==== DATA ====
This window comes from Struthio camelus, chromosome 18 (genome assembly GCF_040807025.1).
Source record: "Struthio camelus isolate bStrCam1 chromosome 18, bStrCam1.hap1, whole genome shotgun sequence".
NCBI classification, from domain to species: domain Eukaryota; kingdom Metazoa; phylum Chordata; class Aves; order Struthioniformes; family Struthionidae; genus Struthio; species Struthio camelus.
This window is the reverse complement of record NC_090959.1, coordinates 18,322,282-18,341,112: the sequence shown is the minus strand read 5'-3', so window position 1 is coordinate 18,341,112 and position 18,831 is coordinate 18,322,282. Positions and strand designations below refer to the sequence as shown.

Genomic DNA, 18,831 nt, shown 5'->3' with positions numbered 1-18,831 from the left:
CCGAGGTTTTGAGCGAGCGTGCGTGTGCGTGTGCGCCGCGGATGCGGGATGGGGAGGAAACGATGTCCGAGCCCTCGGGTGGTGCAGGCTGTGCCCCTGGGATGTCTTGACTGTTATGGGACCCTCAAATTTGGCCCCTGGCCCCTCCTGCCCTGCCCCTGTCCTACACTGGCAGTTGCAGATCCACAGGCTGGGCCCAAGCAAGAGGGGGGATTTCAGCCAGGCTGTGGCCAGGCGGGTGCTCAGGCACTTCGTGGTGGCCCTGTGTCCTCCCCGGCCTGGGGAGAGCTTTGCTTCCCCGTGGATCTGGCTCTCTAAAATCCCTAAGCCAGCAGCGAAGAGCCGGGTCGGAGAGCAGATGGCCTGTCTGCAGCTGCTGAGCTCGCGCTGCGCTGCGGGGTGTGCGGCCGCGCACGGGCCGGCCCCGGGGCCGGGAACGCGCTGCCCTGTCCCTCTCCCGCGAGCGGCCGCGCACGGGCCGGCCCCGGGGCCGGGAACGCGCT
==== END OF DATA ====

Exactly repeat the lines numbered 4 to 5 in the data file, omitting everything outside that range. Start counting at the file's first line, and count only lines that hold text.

This window is the reverse complement of record NC_090959.1, coordinates 18,322,282-18,341,112: the sequence shown is the minus strand read 5'-3', so window position 1 is coordinate 18,341,112 and position 18,831 is coordinate 18,322,282. Positions and strand designations below refer to the sequence as shown.

Genomic DNA, 18,831 nt, shown 5'->3' with positions numbered 1-18,831 from the left: